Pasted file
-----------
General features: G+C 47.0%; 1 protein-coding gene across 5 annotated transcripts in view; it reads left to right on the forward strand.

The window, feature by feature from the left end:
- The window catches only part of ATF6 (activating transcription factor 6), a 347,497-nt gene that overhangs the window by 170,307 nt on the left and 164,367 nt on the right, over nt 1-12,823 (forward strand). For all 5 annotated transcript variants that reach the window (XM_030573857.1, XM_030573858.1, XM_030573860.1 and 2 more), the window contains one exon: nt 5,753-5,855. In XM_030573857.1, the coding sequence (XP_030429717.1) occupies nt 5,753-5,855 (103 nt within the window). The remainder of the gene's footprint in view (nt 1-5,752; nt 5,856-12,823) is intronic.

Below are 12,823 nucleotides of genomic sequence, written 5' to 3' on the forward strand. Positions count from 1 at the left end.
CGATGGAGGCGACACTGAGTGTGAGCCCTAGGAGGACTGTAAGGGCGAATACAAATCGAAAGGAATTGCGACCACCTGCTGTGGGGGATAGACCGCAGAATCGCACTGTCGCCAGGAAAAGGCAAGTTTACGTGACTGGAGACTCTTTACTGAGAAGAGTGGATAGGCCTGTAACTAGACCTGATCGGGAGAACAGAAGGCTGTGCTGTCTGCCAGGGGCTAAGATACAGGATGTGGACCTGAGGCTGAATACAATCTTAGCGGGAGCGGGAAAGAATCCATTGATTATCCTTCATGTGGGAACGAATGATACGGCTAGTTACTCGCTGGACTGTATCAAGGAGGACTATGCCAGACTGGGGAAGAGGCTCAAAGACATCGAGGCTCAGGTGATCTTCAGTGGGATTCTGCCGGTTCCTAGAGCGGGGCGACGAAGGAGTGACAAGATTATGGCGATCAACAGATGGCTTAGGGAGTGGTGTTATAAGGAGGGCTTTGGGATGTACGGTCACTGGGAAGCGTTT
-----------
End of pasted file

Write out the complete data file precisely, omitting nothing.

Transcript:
General features: G+C 47.0%; 1 protein-coding gene across 5 annotated transcripts in view; it reads left to right on the forward strand.

The window, feature by feature from the left end:
- The window catches only part of ATF6 (activating transcription factor 6), a 347,497-nt gene that overhangs the window by 170,307 nt on the left and 164,367 nt on the right, over nt 1-12,823 (forward strand). For all 5 annotated transcript variants that reach the window (XM_030573857.1, XM_030573858.1, XM_030573860.1 and 2 more), the window contains one exon: nt 5,753-5,855. In XM_030573857.1, the coding sequence (XP_030429717.1) occupies nt 5,753-5,855 (103 nt within the window). The remainder of the gene's footprint in view (nt 1-5,752; nt 5,856-12,823) is intronic.

Below are 12,823 nucleotides of genomic sequence, written 5' to 3' on the forward strand. Positions count from 1 at the left end.
CGATGGAGGCGACACTGAGTGTGAGCCCTAGGAGGACTGTAAGGGCGAATACAAATCGAAAGGAATTGCGACCACCTGCTGTGGGGGATAGACCGCAGAATCGCACTGTCGCCAGGAAAAGGCAAGTTTACGTGACTGGAGACTCTTTACTGAGAAGAGTGGATAGGCCTGTAACTAGACCTGATCGGGAGAACAGAAGGCTGTGCTGTCTGCCAGGGGCTAAGATACAGGATGTGGACCTGAGGCTGAATACAATCTTAGCGGGAGCGGGAAAGAATCCATTGATTATCCTTCATGTGGGAACGAATGATACGGCTAGTTACTCGCTGGACTGTATCAAGGAGGACTATGCCAGACTGGGGAAGAGGCTCAAAGACATCGAGGCTCAGGTGATCTTCAGTGGGATTCTGCCGGTTCCTAGAGCGGGGCGACGAAGGAGTGACAAGATTATGGCGATCAACAGATGGCTTAGGGAGTGGTGTTATAAGGAGGGCTTTGGGATGTACGGTCACTGGGAAGCGTTT